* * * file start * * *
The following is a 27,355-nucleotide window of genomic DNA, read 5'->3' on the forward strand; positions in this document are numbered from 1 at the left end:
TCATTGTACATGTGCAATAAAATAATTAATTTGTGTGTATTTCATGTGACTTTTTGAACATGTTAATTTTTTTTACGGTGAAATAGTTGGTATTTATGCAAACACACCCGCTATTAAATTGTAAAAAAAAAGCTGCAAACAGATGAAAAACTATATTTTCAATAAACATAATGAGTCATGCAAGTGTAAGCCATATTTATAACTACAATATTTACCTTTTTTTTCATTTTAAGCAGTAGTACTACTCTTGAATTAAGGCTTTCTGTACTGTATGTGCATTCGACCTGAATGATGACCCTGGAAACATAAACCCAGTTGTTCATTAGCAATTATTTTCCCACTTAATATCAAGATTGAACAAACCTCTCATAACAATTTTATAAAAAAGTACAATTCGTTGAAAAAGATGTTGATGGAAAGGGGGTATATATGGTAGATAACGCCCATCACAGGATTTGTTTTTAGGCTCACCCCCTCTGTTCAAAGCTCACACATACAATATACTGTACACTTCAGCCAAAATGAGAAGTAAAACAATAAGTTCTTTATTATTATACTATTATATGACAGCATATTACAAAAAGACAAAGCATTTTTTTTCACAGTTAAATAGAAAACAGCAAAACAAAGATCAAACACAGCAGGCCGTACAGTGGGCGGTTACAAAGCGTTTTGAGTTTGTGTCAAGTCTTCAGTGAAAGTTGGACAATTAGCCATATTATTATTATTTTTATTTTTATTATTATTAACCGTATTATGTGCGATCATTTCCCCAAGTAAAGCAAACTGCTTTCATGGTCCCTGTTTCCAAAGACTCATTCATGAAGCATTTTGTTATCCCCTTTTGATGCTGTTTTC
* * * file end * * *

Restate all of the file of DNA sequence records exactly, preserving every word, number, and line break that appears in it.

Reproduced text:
The following is a 27,355-nucleotide window of genomic DNA, read 5'->3' on the forward strand; positions in this document are numbered from 1 at the left end:
TCATTGTACATGTGCAATAAAATAATTAATTTGTGTGTATTTCATGTGACTTTTTGAACATGTTAATTTTTTTTACGGTGAAATAGTTGGTATTTATGCAAACACACCCGCTATTAAATTGTAAAAAAAAAGCTGCAAACAGATGAAAAACTATATTTTCAATAAACATAATGAGTCATGCAAGTGTAAGCCATATTTATAACTACAATATTTACCTTTTTTTTCATTTTAAGCAGTAGTACTACTCTTGAATTAAGGCTTTCTGTACTGTATGTGCATTCGACCTGAATGATGACCCTGGAAACATAAACCCAGTTGTTCATTAGCAATTATTTTCCCACTTAATATCAAGATTGAACAAACCTCTCATAACAATTTTATAAAAAAGTACAATTCGTTGAAAAAGATGTTGATGGAAAGGGGGTATATATGGTAGATAACGCCCATCACAGGATTTGTTTTTAGGCTCACCCCCTCTGTTCAAAGCTCACACATACAATATACTGTACACTTCAGCCAAAATGAGAAGTAAAACAATAAGTTCTTTATTATTATACTATTATATGACAGCATATTACAAAAAGACAAAGCATTTTTTTTCACAGTTAAATAGAAAACAGCAAAACAAAGATCAAACACAGCAGGCCGTACAGTGGGCGGTTACAAAGCGTTTTGAGTTTGTGTCAAGTCTTCAGTGAAAGTTGGACAATTAGCCATATTATTATTATTTTTATTTTTATTATTATTAACCGTATTATGTGCGATCATTTCCCCAAGTAAAGCAAACTGCTTTCATGGTCCCTGTTTCCAAAGACTCATTCATGAAGCATTTTGTTATCCCCTTTTGATGCTGTTTTC